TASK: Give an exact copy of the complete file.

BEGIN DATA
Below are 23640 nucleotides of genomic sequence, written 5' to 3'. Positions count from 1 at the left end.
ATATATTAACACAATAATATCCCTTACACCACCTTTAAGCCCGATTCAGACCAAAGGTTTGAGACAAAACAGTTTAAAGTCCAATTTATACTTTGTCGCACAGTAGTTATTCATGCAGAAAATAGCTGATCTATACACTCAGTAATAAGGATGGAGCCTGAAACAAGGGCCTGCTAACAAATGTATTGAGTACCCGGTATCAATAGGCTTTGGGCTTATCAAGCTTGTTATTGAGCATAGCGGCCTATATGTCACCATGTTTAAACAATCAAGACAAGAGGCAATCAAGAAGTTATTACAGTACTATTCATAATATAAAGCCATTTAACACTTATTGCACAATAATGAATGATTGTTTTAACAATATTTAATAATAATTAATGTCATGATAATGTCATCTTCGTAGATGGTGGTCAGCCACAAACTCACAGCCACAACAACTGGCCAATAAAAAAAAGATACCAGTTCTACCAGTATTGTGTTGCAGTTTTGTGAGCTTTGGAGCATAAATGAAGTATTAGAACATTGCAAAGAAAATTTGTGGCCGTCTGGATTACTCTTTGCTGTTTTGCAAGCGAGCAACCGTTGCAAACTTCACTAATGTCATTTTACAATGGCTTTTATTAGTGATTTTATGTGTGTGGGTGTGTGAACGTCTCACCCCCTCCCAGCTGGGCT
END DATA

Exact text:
Below are 23640 nucleotides of genomic sequence, written 5' to 3'. Positions count from 1 at the left end.
ATATATTAACACAATAATATCCCTTACACCACCTTTAAGCCCGATTCAGACCAAAGGTTTGAGACAAAACAGTTTAAAGTCCAATTTATACTTTGTCGCACAGTAGTTATTCATGCAGAAAATAGCTGATCTATACACTCAGTAATAAGGATGGAGCCTGAAACAAGGGCCTGCTAACAAATGTATTGAGTACCCGGTATCAATAGGCTTTGGGCTTATCAAGCTTGTTATTGAGCATAGCGGCCTATATGTCACCATGTTTAAACAATCAAGACAAGAGGCAATCAAGAAGTTATTACAGTACTATTCATAATATAAAGCCATTTAACACTTATTGCACAATAATGAATGATTGTTTTAACAATATTTAATAATAATTAATGTCATGATAATGTCATCTTCGTAGATGGTGGTCAGCCACAAACTCACAGCCACAACAACTGGCCAATAAAAAAAAGATACCAGTTCTACCAGTATTGTGTTGCAGTTTTGTGAGCTTTGGAGCATAAATGAAGTATTAGAACATTGCAAAGAAAATTTGTGGCCGTCTGGATTACTCTTTGCTGTTTTGCAAGCGAGCAACCGTTGCAAACTTCACTAATGTCATTTTACAATGGCTTTTATTAGTGATTTTATGTGTGTGGGTGTGTGAACGTCTCACCCCCTCCCAGCTGGGCT